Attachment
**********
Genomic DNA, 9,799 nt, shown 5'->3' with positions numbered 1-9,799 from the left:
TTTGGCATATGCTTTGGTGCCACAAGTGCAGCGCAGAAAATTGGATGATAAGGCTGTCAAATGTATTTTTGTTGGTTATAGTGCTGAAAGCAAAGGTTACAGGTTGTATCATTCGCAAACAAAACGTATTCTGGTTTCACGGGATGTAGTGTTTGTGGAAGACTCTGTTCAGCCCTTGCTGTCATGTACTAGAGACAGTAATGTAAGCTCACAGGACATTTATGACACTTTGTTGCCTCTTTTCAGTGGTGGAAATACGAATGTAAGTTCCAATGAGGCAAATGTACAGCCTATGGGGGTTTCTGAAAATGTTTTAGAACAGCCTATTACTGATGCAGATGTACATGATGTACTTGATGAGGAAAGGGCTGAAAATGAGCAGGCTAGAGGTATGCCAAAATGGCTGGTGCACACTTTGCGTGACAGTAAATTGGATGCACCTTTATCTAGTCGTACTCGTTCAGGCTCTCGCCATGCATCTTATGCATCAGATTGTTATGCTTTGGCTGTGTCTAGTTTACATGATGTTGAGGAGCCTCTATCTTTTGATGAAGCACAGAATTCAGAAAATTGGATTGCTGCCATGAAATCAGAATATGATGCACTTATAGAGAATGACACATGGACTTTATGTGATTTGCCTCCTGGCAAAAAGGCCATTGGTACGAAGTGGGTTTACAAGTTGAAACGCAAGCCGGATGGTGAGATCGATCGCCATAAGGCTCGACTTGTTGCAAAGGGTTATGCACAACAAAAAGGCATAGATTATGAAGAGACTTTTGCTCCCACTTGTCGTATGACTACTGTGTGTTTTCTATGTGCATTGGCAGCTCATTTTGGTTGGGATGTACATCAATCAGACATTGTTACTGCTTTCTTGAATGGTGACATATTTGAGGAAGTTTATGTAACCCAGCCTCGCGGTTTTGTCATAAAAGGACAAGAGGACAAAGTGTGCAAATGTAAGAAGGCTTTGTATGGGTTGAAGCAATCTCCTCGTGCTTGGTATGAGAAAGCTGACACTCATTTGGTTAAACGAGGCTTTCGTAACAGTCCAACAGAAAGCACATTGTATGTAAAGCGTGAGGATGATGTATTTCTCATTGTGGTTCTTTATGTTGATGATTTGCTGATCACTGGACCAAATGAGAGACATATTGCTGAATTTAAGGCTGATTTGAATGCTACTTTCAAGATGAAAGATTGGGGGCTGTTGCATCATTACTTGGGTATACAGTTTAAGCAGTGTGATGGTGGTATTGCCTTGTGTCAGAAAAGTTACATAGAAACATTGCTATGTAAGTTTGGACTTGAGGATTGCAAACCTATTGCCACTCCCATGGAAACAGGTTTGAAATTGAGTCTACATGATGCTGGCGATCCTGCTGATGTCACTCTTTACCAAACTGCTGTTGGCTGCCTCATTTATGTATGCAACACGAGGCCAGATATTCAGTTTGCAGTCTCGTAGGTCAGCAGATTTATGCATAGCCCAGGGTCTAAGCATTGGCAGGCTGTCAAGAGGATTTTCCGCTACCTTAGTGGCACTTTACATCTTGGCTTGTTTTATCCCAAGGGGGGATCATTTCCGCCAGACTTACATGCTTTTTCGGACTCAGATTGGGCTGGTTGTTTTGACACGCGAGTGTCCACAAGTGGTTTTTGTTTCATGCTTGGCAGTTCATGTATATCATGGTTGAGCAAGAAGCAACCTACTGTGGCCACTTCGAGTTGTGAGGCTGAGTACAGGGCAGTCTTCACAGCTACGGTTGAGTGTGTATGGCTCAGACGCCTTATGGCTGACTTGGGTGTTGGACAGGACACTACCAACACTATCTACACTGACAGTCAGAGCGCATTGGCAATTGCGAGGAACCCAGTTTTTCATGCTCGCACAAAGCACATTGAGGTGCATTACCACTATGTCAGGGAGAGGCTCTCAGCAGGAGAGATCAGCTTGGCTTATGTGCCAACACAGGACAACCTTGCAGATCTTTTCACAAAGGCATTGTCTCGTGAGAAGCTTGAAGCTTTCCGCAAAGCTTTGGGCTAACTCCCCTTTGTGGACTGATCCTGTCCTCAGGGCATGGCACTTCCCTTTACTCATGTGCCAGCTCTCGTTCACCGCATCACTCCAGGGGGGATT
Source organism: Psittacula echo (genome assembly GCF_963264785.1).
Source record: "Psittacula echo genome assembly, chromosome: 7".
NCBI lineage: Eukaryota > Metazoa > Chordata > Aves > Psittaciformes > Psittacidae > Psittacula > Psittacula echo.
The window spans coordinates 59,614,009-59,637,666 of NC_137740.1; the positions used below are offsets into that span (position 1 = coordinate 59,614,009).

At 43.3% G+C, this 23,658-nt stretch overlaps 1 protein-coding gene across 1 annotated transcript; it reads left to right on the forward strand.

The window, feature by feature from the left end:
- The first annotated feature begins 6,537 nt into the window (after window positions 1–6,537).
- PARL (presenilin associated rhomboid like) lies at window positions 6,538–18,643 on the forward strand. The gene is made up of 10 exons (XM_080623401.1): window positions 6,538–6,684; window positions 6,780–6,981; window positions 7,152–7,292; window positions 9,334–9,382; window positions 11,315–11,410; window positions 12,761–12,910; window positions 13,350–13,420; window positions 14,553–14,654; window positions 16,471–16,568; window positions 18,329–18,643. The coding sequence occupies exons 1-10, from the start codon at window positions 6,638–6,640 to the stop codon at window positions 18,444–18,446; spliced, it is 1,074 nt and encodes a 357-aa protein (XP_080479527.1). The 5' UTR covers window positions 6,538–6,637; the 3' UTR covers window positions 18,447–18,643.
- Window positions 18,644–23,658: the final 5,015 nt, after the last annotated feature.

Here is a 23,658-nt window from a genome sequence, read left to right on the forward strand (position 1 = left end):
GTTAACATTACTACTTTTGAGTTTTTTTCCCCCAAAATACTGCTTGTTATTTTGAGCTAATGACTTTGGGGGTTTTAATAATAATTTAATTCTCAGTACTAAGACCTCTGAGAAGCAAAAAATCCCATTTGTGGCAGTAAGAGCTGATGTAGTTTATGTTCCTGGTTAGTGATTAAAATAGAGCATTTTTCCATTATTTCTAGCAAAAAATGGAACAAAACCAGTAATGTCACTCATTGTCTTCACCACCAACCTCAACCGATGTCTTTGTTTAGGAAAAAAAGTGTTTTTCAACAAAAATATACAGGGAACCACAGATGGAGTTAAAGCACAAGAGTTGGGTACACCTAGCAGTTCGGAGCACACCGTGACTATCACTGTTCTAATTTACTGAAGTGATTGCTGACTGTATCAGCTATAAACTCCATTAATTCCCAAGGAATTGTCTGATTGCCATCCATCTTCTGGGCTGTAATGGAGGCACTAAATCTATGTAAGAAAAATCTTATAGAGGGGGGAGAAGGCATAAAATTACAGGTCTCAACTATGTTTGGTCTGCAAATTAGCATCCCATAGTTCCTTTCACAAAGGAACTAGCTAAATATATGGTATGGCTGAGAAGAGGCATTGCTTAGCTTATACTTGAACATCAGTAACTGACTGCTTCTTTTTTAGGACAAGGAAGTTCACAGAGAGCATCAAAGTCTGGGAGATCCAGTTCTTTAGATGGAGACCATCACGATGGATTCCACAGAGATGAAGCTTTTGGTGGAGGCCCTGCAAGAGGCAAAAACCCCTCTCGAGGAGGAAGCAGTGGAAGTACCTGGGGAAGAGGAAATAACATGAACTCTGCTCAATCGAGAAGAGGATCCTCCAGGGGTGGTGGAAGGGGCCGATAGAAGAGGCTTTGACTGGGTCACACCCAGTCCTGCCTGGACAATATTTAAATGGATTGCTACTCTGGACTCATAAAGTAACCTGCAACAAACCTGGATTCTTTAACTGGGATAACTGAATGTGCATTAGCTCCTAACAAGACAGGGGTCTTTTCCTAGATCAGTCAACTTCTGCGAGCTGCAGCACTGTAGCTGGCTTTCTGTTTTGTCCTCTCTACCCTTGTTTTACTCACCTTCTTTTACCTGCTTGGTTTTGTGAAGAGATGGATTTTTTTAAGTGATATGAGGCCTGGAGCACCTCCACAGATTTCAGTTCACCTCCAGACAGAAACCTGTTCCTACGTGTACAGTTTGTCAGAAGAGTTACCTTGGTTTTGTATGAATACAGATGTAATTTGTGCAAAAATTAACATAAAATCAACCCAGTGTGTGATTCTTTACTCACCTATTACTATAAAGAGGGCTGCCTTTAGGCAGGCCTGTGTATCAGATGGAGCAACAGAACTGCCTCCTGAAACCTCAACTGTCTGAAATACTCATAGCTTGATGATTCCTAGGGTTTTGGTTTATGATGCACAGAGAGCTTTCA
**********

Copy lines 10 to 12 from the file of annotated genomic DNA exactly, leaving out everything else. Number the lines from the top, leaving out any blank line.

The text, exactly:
- PARL (presenilin associated rhomboid like) lies at window positions 6,538–18,643 on the forward strand. The gene is made up of 10 exons (XM_080623401.1): window positions 6,538–6,684; window positions 6,780–6,981; window positions 7,152–7,292; window positions 9,334–9,382; window positions 11,315–11,410; window positions 12,761–12,910; window positions 13,350–13,420; window positions 14,553–14,654; window positions 16,471–16,568; window positions 18,329–18,643. The coding sequence occupies exons 1-10, from the start codon at window positions 6,638–6,640 to the stop codon at window positions 18,444–18,446; spliced, it is 1,074 nt and encodes a 357-aa protein (XP_080479527.1). The 5' UTR covers window positions 6,538–6,637; the 3' UTR covers window positions 18,447–18,643.
- Window positions 18,644–23,658: the final 5,015 nt, after the last annotated feature.

Here is a 23,658-nt window from a genome sequence, read left to right on the forward strand (position 1 = left end):